Just when everybody was catching up on the less-than-optimal activities and connections of Dr. Michael Pratt, there was a new development. In June, while still employed by the Centers for Disease Control, he also began working for the University of San Diego’s School of Medicine. The Division of Global Health hired Dr. Pratt to advise on physical activity and non-communicable disease policy.
In other words, different boss, same gig. His job is to preach the gospel of “Energy Balance,” and convince the World Health Organization and anyone else who will listen that physical activity is the sovereign cure for the non-communicable disease of obesity. Consequently, according to this doctrine, corporations that manufacture, advertise, and sell sugar-sweetened drinks bear zero responsibility for the global obesity epidemic.
In that area, Dr. Pratt’s experience is extensive. According to the San Diego Union Tribune, he has co-authored several papers whose research was funded by the Coca-Cola Company. Journalist Morgan Cook mentions a dicey-looking recent study which found no relation between obesity and the substances that pre-adolescent children put into their bodies:
Physical activity, sleep, and time spent watching television were identified as more important predictors of obesity than whether the children ate mostly vegetables or diets dominated by processed food and soda.
And then, there is ILSI, the industry-funded (so-called) nonprofit charity organization which Dr. Pratt advises on science, and on (surprise!) liaising with government bureaucracies. He was, and perhaps still is, a member of the ILSI Board of Trustees. Many of the expenses for his jaunts to conferences and other gatherings sponsored by Big Soda, have been paid for by Big Soda.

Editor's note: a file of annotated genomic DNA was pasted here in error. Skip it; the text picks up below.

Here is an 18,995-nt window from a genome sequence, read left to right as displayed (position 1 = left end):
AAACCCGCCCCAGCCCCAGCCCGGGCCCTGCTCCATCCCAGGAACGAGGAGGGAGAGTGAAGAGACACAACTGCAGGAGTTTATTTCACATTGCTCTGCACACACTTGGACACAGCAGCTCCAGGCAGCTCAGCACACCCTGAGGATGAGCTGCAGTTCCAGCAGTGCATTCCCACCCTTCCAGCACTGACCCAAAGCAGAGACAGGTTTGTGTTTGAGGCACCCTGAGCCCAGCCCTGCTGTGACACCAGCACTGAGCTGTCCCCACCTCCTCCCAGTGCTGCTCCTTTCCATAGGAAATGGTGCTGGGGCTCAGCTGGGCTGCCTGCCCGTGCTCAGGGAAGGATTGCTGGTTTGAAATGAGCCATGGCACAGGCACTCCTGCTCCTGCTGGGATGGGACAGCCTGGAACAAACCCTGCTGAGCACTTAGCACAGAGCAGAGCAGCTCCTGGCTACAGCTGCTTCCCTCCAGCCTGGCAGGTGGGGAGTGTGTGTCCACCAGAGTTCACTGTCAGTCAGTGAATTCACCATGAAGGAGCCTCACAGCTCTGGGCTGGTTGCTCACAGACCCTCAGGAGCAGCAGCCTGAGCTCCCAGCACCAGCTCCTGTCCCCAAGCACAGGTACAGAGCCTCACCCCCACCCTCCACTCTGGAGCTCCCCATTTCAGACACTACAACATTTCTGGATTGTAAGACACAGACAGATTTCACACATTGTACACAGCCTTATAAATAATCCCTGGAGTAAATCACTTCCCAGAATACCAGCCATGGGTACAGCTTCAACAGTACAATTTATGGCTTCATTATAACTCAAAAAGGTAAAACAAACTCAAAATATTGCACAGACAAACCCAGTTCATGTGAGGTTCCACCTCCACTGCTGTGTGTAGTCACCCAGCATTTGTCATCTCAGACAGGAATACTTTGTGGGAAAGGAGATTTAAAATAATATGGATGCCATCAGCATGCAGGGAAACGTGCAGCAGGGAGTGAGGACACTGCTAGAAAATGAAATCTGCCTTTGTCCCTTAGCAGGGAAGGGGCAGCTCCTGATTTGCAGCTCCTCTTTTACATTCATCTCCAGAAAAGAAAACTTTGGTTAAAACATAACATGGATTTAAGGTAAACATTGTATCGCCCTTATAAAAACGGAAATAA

As Dr. Pratt segues out of the CDC job, the university is not concerned with any appearance of impropriety in his former position. When the conduct of CDC colleague Dr. Barbara Bowman was questioned for conflicts of interest, she resigned within days. Others in a similar situations appear less worried about anything catching up with them. The school’s spokesperson says the new employee is also cutting his ties with ILSI, and assures critics that Dr. Pratt’s work has not been influenced at all, ever, by Coke money.
This is all a big problem for several reasons. The Centers for Disease Control is a tax-supported institution that has one job: to improve the health of Americans including obese children. To advance the interests of the beverage industry is not part of that job description. Like the CDC, the research facilities of a university are also, ideally, expected to produce science unfettered by ties to industry.
Also, whether governmental or educational, we are expected to trust the institution to make policy and help us understand the reasons for it. When relations between these bodies and the very persuasive corporate lobbyists become all cozy-like, it is, as the kids say, “not a good look.” U.S. Right to Know put it like this:
ILSI is partnering with the UCSD to hold a forum related to “energy balance behavior,” planned for November 30 to December 1 of this year. One of the moderators is another CDC scientist, Janet Fulton, Chief of the CDC’s Physical Activity and Health Branch.
In other words, yet another CDC official seems to be involved in this questionable alliance, raising the possibility that further chapters of the story might be forthcoming.
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